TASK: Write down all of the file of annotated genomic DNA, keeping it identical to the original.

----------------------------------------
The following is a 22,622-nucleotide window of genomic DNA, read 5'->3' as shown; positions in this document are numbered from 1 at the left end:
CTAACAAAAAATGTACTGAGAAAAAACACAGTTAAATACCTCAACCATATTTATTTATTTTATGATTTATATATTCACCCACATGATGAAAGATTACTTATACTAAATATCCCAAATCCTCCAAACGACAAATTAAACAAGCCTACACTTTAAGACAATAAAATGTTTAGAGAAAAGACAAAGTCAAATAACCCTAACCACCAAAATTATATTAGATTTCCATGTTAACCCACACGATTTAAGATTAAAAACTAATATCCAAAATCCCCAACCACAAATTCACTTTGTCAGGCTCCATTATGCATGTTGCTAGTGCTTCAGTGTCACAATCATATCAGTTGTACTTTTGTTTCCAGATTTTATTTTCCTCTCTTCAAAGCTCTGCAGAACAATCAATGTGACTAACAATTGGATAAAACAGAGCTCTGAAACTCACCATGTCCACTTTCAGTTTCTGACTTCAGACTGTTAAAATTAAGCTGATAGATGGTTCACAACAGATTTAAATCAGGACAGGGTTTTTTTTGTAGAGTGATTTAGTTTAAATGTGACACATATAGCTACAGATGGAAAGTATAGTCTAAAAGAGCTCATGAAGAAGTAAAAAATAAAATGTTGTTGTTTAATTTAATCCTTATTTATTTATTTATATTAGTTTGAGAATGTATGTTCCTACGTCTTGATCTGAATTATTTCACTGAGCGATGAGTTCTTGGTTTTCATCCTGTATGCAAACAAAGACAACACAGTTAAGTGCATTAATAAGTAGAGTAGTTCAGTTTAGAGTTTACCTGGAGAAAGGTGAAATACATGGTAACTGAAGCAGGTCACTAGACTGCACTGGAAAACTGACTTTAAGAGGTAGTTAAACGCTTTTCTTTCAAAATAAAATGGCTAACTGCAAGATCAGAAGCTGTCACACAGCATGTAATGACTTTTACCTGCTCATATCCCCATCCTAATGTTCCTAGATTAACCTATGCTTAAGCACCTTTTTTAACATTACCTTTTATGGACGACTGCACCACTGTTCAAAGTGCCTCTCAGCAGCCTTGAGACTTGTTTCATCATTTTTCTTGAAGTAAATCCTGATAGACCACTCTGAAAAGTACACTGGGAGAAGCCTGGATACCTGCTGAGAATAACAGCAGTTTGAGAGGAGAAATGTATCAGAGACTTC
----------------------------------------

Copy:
The following is a 22,622-nucleotide window of genomic DNA, read 5'->3' as shown; positions in this document are numbered from 1 at the left end:
CTAACAAAAAATGTACTGAGAAAAAACACAGTTAAATACCTCAACCATATTTATTTATTTTATGATTTATATATTCACCCACATGATGAAAGATTACTTATACTAAATATCCCAAATCCTCCAAACGACAAATTAAACAAGCCTACACTTTAAGACAATAAAATGTTTAGAGAAAAGACAAAGTCAAATAACCCTAACCACCAAAATTATATTAGATTTCCATGTTAACCCACACGATTTAAGATTAAAAACTAATATCCAAAATCCCCAACCACAAATTCACTTTGTCAGGCTCCATTATGCATGTTGCTAGTGCTTCAGTGTCACAATCATATCAGTTGTACTTTTGTTTCCAGATTTTATTTTCCTCTCTTCAAAGCTCTGCAGAACAATCAATGTGACTAACAATTGGATAAAACAGAGCTCTGAAACTCACCATGTCCACTTTCAGTTTCTGACTTCAGACTGTTAAAATTAAGCTGATAGATGGTTCACAACAGATTTAAATCAGGACAGGGTTTTTTTTGTAGAGTGATTTAGTTTAAATGTGACACATATAGCTACAGATGGAAAGTATAGTCTAAAAGAGCTCATGAAGAAGTAAAAAATAAAATGTTGTTGTTTAATTTAATCCTTATTTATTTATTTATATTAGTTTGAGAATGTATGTTCCTACGTCTTGATCTGAATTATTTCACTGAGCGATGAGTTCTTGGTTTTCATCCTGTATGCAAACAAAGACAACACAGTTAAGTGCATTAATAAGTAGAGTAGTTCAGTTTAGAGTTTACCTGGAGAAAGGTGAAATACATGGTAACTGAAGCAGGTCACTAGACTGCACTGGAAAACTGACTTTAAGAGGTAGTTAAACGCTTTTCTTTCAAAATAAAATGGCTAACTGCAAGATCAGAAGCTGTCACACAGCATGTAATGACTTTTACCTGCTCATATCCCCATCCTAATGTTCCTAGATTAACCTATGCTTAAGCACCTTTTTTAACATTACCTTTTATGGACGACTGCACCACTGTTCAAAGTGCCTCTCAGCAGCCTTGAGACTTGTTTCATCATTTTTCTTGAAGTAAATCCTGATAGACCACTCTGAAAAGTACACTGGGAGAAGCCTGGATACCTGCTGAGAATAACAGCAGTTTGAGAGGAGAAATGTATCAGAGACTTC